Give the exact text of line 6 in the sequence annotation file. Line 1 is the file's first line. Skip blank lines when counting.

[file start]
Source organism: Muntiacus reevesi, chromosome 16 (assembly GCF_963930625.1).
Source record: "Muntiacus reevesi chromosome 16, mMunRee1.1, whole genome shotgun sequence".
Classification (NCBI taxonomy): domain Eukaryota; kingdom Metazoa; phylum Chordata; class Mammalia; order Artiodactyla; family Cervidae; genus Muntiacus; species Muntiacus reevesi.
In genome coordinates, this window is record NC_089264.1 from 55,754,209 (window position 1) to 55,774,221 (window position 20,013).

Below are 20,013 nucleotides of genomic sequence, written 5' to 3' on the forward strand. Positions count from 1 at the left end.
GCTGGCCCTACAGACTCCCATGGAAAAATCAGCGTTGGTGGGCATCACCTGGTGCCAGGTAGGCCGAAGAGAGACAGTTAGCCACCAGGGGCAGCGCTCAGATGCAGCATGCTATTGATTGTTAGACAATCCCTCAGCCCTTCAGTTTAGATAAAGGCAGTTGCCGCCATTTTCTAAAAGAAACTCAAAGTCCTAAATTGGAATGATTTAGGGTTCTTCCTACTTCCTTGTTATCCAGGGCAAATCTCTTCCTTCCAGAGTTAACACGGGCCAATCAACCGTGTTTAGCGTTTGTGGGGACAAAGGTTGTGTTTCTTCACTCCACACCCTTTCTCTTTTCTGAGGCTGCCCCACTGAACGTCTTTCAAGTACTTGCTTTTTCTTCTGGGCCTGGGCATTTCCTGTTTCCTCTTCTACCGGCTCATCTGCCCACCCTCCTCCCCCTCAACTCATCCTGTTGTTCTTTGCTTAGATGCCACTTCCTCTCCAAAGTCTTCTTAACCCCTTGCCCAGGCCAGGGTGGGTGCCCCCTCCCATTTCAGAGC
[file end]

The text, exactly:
GCTGGCCCTACAGACTCCCATGGAAAAATCAGCGTTGGTGGGCATCACCTGGTGCCAGGTAGGCCGAAGAGAGACAGTTAGCCACCAGGGGCAGCGCTCAGATGCAGCATGCTATTGATTGTTAGACAATCCCTCAGCCCTTCAGTTTAGATAAAGGCAGTTGCCGCCATTTTCTAAAAGAAACTCAAAGTCCTAAATTGGAATGATTTAGGGTTCTTCCTACTTCCTTGTTATCCAGGGCAAATCTCTTCCTTCCAGAGTTAACACGGGCCAATCAACCGTGTTTAGCGTTTGTGGGGACAAAGGTTGTGTTTCTTCACTCCACACCCTTTCTCTTTTCTGAGGCTGCCCCACTGAACGTCTTTCAAGTACTTGCTTTTTCTTCTGGGCCTGGGCATTTCCTGTTTCCTCTTCTACCGGCTCATCTGCCCACCCTCCTCCCCCTCAACTCATCCTGTTGTTCTTTGCTTAGATGCCACTTCCTCTCCAAAGTCTTCTTAACCCCTTGCCCAGGCCAGGGTGGGTGCCCCCTCCCATTTCAGAGC